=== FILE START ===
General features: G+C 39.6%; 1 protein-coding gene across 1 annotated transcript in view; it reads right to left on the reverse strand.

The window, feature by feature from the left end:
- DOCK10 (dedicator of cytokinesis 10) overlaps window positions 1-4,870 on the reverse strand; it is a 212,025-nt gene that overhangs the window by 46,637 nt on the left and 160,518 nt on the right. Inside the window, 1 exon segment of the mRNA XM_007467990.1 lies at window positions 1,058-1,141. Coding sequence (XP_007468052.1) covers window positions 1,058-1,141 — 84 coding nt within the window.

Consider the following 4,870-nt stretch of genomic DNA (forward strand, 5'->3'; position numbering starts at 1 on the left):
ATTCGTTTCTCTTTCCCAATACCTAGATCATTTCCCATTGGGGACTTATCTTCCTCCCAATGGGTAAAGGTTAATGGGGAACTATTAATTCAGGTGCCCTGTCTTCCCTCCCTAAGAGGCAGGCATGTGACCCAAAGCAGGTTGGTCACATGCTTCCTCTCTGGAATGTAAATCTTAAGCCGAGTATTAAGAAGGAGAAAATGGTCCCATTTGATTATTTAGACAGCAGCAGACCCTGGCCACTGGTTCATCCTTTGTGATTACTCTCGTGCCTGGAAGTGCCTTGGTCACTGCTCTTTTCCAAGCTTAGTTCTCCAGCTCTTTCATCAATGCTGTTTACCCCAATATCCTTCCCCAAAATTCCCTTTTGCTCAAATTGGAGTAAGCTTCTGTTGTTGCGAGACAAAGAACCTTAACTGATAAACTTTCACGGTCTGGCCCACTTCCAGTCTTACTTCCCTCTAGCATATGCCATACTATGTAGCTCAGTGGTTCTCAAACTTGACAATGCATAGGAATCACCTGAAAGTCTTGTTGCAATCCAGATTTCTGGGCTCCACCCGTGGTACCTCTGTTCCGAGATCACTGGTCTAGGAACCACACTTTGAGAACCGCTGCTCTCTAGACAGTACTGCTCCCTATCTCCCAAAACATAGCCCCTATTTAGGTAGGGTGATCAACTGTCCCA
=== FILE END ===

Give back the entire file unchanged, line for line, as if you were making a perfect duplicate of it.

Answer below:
General features: G+C 39.6%; 1 protein-coding gene across 1 annotated transcript in view; it reads right to left on the reverse strand.

The window, feature by feature from the left end:
- DOCK10 (dedicator of cytokinesis 10) overlaps window positions 1-4,870 on the reverse strand; it is a 212,025-nt gene that overhangs the window by 46,637 nt on the left and 160,518 nt on the right. Inside the window, 1 exon segment of the mRNA XM_007467990.1 lies at window positions 1,058-1,141. Coding sequence (XP_007468052.1) covers window positions 1,058-1,141 — 84 coding nt within the window.

Consider the following 4,870-nt stretch of genomic DNA (forward strand, 5'->3'; position numbering starts at 1 on the left):
ATTCGTTTCTCTTTCCCAATACCTAGATCATTTCCCATTGGGGACTTATCTTCCTCCCAATGGGTAAAGGTTAATGGGGAACTATTAATTCAGGTGCCCTGTCTTCCCTCCCTAAGAGGCAGGCATGTGACCCAAAGCAGGTTGGTCACATGCTTCCTCTCTGGAATGTAAATCTTAAGCCGAGTATTAAGAAGGAGAAAATGGTCCCATTTGATTATTTAGACAGCAGCAGACCCTGGCCACTGGTTCATCCTTTGTGATTACTCTCGTGCCTGGAAGTGCCTTGGTCACTGCTCTTTTCCAAGCTTAGTTCTCCAGCTCTTTCATCAATGCTGTTTACCCCAATATCCTTCCCCAAAATTCCCTTTTGCTCAAATTGGAGTAAGCTTCTGTTGTTGCGAGACAAAGAACCTTAACTGATAAACTTTCACGGTCTGGCCCACTTCCAGTCTTACTTCCCTCTAGCATATGCCATACTATGTAGCTCAGTGGTTCTCAAACTTGACAATGCATAGGAATCACCTGAAAGTCTTGTTGCAATCCAGATTTCTGGGCTCCACCCGTGGTACCTCTGTTCCGAGATCACTGGTCTAGGAACCACACTTTGAGAACCGCTGCTCTCTAGACAGTACTGCTCCCTATCTCCCAAAACATAGCCCCTATTTAGGTAGGGTGATCAACTGTCCCA